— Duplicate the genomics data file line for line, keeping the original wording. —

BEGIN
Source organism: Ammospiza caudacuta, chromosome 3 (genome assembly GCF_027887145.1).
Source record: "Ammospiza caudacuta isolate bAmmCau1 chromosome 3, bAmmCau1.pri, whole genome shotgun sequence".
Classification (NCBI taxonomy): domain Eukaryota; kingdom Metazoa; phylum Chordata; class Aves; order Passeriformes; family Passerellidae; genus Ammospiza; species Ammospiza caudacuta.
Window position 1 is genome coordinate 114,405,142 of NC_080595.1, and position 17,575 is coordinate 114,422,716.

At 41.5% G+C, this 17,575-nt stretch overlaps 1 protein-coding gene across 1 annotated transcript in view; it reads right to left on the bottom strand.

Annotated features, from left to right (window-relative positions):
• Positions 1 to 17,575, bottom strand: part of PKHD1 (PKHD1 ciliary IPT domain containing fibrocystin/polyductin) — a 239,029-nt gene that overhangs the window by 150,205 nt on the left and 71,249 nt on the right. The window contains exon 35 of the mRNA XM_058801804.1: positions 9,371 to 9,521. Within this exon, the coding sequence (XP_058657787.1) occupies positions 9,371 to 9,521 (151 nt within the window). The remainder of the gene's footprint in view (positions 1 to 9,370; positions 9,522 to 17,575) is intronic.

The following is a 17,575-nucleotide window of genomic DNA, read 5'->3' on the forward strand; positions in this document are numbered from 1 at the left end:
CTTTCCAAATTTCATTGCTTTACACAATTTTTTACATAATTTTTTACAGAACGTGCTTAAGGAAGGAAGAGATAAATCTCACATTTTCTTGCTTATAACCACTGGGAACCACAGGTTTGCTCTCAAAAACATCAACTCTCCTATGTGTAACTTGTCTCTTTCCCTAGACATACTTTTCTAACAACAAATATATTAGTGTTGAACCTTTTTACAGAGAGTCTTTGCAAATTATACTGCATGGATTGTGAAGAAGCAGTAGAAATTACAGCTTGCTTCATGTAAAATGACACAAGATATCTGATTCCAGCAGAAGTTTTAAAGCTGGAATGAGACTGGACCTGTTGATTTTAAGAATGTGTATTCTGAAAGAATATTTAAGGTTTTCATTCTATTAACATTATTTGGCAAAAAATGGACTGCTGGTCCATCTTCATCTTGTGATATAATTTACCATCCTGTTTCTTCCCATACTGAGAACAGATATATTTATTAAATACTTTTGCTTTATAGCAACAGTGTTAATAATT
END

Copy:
Source organism: Ammospiza caudacuta, chromosome 3 (genome assembly GCF_027887145.1).
Source record: "Ammospiza caudacuta isolate bAmmCau1 chromosome 3, bAmmCau1.pri, whole genome shotgun sequence".
Classification (NCBI taxonomy): domain Eukaryota; kingdom Metazoa; phylum Chordata; class Aves; order Passeriformes; family Passerellidae; genus Ammospiza; species Ammospiza caudacuta.
Window position 1 is genome coordinate 114,405,142 of NC_080595.1, and position 17,575 is coordinate 114,422,716.

At 41.5% G+C, this 17,575-nt stretch overlaps 1 protein-coding gene across 1 annotated transcript in view; it reads right to left on the bottom strand.

Annotated features, from left to right (window-relative positions):
• Positions 1 to 17,575, bottom strand: part of PKHD1 (PKHD1 ciliary IPT domain containing fibrocystin/polyductin) — a 239,029-nt gene that overhangs the window by 150,205 nt on the left and 71,249 nt on the right. The window contains exon 35 of the mRNA XM_058801804.1: positions 9,371 to 9,521. Within this exon, the coding sequence (XP_058657787.1) occupies positions 9,371 to 9,521 (151 nt within the window). The remainder of the gene's footprint in view (positions 1 to 9,370; positions 9,522 to 17,575) is intronic.

The following is a 17,575-nucleotide window of genomic DNA, read 5'->3' on the forward strand; positions in this document are numbered from 1 at the left end:
CTTTCCAAATTTCATTGCTTTACACAATTTTTTACATAATTTTTTACAGAACGTGCTTAAGGAAGGAAGAGATAAATCTCACATTTTCTTGCTTATAACCACTGGGAACCACAGGTTTGCTCTCAAAAACATCAACTCTCCTATGTGTAACTTGTCTCTTTCCCTAGACATACTTTTCTAACAACAAATATATTAGTGTTGAACCTTTTTACAGAGAGTCTTTGCAAATTATACTGCATGGATTGTGAAGAAGCAGTAGAAATTACAGCTTGCTTCATGTAAAATGACACAAGATATCTGATTCCAGCAGAAGTTTTAAAGCTGGAATGAGACTGGACCTGTTGATTTTAAGAATGTGTATTCTGAAAGAATATTTAAGGTTTTCATTCTATTAACATTATTTGGCAAAAAATGGACTGCTGGTCCATCTTCATCTTGTGATATAATTTACCATCCTGTTTCTTCCCATACTGAGAACAGATATATTTATTAAATACTTTTGCTTTATAGCAACAGTGTTAATAATT